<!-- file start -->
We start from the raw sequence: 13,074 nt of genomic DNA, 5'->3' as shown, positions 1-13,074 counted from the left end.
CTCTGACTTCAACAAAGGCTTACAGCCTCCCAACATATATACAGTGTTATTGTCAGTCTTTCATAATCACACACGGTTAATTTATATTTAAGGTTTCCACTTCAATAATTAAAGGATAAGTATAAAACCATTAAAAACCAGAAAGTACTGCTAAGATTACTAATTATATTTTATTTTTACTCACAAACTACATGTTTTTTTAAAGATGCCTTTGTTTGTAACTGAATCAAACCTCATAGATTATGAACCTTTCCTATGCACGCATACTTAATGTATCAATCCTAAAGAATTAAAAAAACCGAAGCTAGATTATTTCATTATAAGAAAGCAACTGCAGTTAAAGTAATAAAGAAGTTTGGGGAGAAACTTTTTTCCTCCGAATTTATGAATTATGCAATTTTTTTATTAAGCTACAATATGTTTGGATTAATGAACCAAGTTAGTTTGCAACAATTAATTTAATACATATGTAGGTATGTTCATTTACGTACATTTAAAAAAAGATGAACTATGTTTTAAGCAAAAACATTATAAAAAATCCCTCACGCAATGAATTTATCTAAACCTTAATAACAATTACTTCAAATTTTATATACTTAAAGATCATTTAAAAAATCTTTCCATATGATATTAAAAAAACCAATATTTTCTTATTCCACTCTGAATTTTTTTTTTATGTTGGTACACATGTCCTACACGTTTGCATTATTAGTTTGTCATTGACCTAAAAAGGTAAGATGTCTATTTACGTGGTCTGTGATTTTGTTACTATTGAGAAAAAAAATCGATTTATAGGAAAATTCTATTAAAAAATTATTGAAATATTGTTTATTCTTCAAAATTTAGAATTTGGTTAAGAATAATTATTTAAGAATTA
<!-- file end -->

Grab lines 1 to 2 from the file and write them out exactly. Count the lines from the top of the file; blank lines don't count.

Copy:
We start from the raw sequence: 13,074 nt of genomic DNA, 5'->3' as shown, positions 1-13,074 counted from the left end.
CTCTGACTTCAACAAAGGCTTACAGCCTCCCAACATATATACAGTGTTATTGTCAGTCTTTCATAATCACACACGGTTAATTTATATTTAAGGTTTCCACTTCAATAATTAAAGGATAAGTATAAAACCATTAAAAACCAGAAAGTACTGCTAAGATTACTAATTATATTTTATTTTTACTCACAAACTACATGTTTTTTTAAAGATGCCTTTGTTTGTAACTGAATCAAACCTCATAGATTATGAACCTTTCCTATGCACGCATACTTAATGTATCAATCCTAAAGAATTAAAAAAACCGAAGCTAGATTATTTCATTATAAGAAAGCAACTGCAGTTAAAGTAATAAAGAAGTTTGGGGAGAAACTTTTTTCCTCCGAATTTATGAATTATGCAATTTTTTTATTAAGCTACAATATGTTTGGATTAATGAACCAAGTTAGTTTGCAACAATTAATTTAATACATATGTAGGTATGTTCATTTACGTACATTTAAAAAAAGATGAACTATGTTTTAAGCAAAAACATTATAAAAAATCCCTCACGCAATGAATTTATCTAAACCTTAATAACAATTACTTCAAATTTTATATACTTAAAGATCATTTAAAAAATCTTTCCATATGATATTAAAAAAACCAATATTTTCTTATTCCACTCTGAATTTTTTTTTTATGTTGGTACACATGTCCTACACGTTTGCATTATTAGTTTGTCATTGACCTAAAAAGGTAAGATGTCTATTTACGTGGTCTGTGATTTTGTTACTATTGAGAAAAAAAATCGATTTATAGGAAAATTCTATTAAAAAATTATTGAAATATTGTTTATTCTTCAAAATTTAGAATTTGGTTAAGAATAATTATTTAAGAATTA